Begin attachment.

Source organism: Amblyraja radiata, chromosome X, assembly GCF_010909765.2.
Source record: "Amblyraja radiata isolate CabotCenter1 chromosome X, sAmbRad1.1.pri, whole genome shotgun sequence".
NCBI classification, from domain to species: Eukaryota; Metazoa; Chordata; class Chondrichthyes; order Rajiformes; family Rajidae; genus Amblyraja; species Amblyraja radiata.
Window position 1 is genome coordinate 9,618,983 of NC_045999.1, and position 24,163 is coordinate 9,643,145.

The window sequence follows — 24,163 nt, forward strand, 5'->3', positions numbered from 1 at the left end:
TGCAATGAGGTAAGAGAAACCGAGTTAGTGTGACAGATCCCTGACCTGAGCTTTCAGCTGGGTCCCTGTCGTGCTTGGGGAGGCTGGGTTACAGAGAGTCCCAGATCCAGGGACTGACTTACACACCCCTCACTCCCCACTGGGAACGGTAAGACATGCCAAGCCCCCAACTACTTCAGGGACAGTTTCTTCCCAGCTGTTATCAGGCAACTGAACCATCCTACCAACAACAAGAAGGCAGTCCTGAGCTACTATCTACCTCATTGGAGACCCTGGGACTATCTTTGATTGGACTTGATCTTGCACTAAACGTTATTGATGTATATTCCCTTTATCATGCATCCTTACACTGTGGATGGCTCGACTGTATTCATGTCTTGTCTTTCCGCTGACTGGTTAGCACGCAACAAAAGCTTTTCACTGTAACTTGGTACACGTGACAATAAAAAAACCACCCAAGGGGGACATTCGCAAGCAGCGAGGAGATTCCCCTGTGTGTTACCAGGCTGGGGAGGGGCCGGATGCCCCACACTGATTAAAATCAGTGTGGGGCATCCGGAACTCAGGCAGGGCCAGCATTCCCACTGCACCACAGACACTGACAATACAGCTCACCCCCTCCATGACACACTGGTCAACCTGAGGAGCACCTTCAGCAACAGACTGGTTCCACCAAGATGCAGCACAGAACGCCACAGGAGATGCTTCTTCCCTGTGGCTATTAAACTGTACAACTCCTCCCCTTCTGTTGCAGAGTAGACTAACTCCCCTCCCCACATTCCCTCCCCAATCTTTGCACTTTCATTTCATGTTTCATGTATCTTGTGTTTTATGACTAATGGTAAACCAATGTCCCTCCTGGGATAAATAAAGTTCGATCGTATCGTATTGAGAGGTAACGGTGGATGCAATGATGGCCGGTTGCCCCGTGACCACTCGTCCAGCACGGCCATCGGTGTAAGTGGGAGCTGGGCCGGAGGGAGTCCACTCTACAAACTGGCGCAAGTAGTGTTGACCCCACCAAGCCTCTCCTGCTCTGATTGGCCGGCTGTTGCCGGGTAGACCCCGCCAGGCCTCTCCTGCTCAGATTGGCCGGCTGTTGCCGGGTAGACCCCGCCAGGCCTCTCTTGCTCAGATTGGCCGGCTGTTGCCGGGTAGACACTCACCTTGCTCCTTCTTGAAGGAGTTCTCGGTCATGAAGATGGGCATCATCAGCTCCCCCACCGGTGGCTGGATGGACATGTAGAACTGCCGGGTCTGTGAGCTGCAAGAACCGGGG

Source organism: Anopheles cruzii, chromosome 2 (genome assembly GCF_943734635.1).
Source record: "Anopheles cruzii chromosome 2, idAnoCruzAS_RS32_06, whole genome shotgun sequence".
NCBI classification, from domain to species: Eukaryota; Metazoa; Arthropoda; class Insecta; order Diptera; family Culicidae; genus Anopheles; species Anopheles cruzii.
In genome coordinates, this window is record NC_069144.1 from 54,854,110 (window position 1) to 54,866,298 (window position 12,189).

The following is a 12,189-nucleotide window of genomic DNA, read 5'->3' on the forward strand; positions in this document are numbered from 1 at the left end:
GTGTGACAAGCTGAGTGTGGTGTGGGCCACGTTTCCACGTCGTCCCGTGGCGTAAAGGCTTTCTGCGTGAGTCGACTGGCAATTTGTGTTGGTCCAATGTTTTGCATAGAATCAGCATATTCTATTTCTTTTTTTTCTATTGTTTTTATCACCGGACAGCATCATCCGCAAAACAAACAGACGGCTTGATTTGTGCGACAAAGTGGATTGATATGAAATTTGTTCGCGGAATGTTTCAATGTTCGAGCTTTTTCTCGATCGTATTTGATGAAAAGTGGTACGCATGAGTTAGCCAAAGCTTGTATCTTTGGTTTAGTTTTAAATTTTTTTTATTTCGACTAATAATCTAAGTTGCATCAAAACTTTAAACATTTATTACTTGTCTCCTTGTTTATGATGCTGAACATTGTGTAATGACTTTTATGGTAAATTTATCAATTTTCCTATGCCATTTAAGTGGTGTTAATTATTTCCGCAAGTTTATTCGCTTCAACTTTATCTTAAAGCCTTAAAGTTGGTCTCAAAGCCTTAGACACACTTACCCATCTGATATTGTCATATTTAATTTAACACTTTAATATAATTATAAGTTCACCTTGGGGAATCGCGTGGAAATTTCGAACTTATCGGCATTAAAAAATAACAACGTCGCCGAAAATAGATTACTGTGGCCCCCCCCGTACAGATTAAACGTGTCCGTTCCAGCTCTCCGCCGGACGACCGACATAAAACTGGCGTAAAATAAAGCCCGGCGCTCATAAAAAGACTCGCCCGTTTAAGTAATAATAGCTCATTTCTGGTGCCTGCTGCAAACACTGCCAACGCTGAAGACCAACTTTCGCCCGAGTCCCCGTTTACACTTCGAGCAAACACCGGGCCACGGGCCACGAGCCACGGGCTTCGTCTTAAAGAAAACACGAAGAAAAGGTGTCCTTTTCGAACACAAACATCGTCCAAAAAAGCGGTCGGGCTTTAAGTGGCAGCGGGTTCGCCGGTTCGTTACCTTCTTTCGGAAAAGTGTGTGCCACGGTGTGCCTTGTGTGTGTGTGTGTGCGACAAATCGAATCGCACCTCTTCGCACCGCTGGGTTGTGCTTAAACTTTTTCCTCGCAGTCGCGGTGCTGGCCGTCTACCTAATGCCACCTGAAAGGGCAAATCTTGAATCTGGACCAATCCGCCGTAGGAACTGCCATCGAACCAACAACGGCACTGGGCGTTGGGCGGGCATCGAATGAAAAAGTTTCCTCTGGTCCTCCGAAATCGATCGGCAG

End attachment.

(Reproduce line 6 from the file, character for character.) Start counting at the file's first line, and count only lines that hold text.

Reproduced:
TGCAATGAGGTAAGAGAAACCGAGTTAGTGTGACAGATCCCTGACCTGAGCTTTCAGCTGGGTCCCTGTCGTGCTTGGGGAGGCTGGGTTACAGAGAGTCCCAGATCCAGGGACTGACTTACACACCCCTCACTCCCCACTGGGAACGGTAAGACATGCCAAGCCCCCAACTACTTCAGGGACAGTTTCTTCCCAGCTGTTATCAGGCAACTGAACCATCCTACCAACAACAAGAAGGCAGTCCTGAGCTACTATCTACCTCATTGGAGACCCTGGGACTATCTTTGATTGGACTTGATCTTGCACTAAACGTTATTGATGTATATTCCCTTTATCATGCATCCTTACACTGTGGATGGCTCGACTGTATTCATGTCTTGTCTTTCCGCTGACTGGTTAGCACGCAACAAAAGCTTTTCACTGTAACTTGGTACACGTGACAATAAAAAAACCACCCAAGGGGGACATTCGCAAGCAGCGAGGAGATTCCCCTGTGTGTTACCAGGCTGGGGAGGGGCCGGATGCCCCACACTGATTAAAATCAGTGTGGGGCATCCGGAACTCAGGCAGGGCCAGCATTCCCACTGCACCACAGACACTGACAATACAGCTCACCCCCTCCATGACACACTGGTCAACCTGAGGAGCACCTTCAGCAACAGACTGGTTCCACCAAGATGCAGCACAGAACGCCACAGGAGATGCTTCTTCCCTGTGGCTATTAAACTGTACAACTCCTCCCCTTCTGTTGCAGAGTAGACTAACTCCCCTCCCCACATTCCCTCCCCAATCTTTGCACTTTCATTTCATGTTTCATGTATCTTGTGTTTTATGACTAATGGTAAACCAATGTCCCTCCTGGGATAAATAAAGTTCGATCGTATCGTATTGAGAGGTAACGGTGGATGCAATGATGGCCGGTTGCCCCGTGACCACTCGTCCAGCACGGCCATCGGTGTAAGTGGGAGCTGGGCCGGAGGGAGTCCACTCTACAAACTGGCGCAAGTAGTGTTGACCCCACCAAGCCTCTCCTGCTCTGATTGGCCGGCTGTTGCCGGGTAGACCCCGCCAGGCCTCTCCTGCTCAGATTGGCCGGCTGTTGCCGGGTAGACCCCGCCAGGCCTCTCTTGCTCAGATTGGCCGGCTGTTGCCGGGTAGACACTCACCTTGCTCCTTCTTGAAGGAGTTCTCGGTCATGAAGATGGGCATCATCAGCTCCCCCACCGGTGGCTGGATGGACATGTAGAACTGCCGGGTCTGTGAGCTGCAAGAACCGGGG